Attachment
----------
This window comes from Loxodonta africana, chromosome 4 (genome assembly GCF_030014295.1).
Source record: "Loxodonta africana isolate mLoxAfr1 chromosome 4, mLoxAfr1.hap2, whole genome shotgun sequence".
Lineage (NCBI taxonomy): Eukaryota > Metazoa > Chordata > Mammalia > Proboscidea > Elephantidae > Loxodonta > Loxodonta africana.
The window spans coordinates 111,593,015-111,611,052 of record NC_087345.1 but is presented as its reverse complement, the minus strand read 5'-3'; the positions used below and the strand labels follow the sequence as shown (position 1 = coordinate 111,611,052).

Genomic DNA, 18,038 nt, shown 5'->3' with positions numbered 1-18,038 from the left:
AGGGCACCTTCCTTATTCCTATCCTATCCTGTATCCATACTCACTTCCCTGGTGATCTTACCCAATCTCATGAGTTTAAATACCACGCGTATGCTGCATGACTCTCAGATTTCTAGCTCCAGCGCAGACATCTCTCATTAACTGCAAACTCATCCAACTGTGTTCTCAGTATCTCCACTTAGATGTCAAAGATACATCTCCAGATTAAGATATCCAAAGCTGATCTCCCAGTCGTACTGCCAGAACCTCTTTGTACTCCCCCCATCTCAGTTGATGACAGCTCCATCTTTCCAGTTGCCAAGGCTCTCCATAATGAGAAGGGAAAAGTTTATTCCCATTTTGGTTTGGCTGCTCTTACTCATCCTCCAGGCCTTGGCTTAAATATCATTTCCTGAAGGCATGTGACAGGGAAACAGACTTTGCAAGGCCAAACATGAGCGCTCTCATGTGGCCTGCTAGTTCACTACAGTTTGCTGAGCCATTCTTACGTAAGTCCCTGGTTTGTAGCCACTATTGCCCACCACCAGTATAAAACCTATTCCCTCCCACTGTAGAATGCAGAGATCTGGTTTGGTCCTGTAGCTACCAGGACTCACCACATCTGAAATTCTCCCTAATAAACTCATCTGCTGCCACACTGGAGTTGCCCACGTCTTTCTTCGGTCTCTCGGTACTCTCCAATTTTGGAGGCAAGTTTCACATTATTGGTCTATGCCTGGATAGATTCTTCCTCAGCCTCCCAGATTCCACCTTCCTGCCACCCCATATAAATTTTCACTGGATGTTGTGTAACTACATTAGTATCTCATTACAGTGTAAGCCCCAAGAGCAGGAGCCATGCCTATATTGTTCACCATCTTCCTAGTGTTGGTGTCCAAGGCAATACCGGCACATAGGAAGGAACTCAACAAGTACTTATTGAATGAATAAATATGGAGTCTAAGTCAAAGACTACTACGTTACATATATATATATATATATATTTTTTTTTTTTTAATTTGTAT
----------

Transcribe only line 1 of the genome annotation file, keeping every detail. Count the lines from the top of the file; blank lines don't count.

This window comes from Loxodonta africana, chromosome 4 (genome assembly GCF_030014295.1).